Maybe it’s his station in Quebec, but Ignacio Piatti has oh-so-quietly become the most overlooked superstar in Major League Soccer.
As bad as Montreal has been this year, Piatti grabbed them by the scruff of the neck and dragged the Impact to a 4-2 win over a very decent New England Revolution side on Saturday.
Piatti had a goal and three assists, all of them primary helpers, and Anthony Jackson-Hamel scored twice in Montreal’s 4-2 win.
Jackson-Hamel was called out by coach Remi Garde earlier this week for his performances in the absence of Matteo Mancosu, and he did quite well in the wake of his boss’ criticism.
Shuttling the door
Vancouver Whitecaps are one of the best teams in the West, and Minnesota United is… not quite there yet. But Miguel Ibarra scored a 60th minute goal and veteran backstop Bobby Shuttleworth was on his game to steal all three points at home on Saturday.
Minnesota was down a man for 40 minutes, and scored their goal with 30 minutes to play. The Caps outshot Montreal 19-4, but Shuttleworth was there with seven saves in the win.
The game in 100 words (or less): LAFC are, by definition, an expansion team; they are, to the eye, also very much an expansion team, in that they experience drastic mood swings from one game to the next and, on a number of occasions already this season, from one half to the next — or, as evidenced in Saturday’s 5-3 win over Montreal Impact, one 15-minute period to the next. 2-0 down after 16 minutes, Larent Ciman wanted the ground to open up and swallow him whole as his return to Montreal wasn’t going so swimmingly. The Belgian proceeded to score a stunning free kick eight minutes later. Montreal went down to 10 men and Evan Bush saved a penalty in the 33rd minute. Ignacio Piatti completed his hat trick on 43 minutes to restore the two-goal lead. LAFC score four second-half goals to run away with all three points, racking up 26 shots (18 of which were on target) in the process. Through two games this weekend, MLS has seen 14 goals scored.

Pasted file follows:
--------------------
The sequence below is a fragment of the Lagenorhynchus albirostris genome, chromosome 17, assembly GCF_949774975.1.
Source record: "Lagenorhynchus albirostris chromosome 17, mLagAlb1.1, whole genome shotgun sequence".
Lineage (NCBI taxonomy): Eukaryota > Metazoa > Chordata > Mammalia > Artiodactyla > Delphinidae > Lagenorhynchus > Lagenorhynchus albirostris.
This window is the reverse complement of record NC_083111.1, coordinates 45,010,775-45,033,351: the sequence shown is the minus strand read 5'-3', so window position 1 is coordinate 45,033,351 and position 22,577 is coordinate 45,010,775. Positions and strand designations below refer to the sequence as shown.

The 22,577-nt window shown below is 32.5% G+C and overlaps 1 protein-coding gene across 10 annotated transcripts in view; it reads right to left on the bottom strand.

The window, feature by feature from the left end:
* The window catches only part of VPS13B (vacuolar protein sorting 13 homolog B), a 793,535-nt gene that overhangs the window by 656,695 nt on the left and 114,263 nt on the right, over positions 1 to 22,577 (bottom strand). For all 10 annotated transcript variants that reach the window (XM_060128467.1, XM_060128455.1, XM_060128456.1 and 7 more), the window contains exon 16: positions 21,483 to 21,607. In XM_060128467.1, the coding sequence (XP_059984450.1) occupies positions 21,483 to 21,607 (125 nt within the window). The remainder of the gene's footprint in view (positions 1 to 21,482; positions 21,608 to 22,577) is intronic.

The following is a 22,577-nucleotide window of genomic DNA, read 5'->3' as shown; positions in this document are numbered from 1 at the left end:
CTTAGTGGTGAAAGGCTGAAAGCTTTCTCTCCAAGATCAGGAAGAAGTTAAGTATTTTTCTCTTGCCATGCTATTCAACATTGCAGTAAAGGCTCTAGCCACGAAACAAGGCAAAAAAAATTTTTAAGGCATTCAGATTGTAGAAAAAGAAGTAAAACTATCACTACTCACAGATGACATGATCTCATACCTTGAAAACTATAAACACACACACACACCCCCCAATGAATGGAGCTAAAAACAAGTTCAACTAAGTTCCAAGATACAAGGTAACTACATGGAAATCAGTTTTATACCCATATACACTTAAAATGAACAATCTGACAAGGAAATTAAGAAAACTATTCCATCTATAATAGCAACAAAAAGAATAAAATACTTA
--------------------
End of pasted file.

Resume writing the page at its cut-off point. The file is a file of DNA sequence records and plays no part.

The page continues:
24′ — Ciman’s free kick just about bursts through the back of the net — If not for the net, this ball continues to slowly rise until it cross the U.S.-Canada border and begins to orbit the planet in outer space.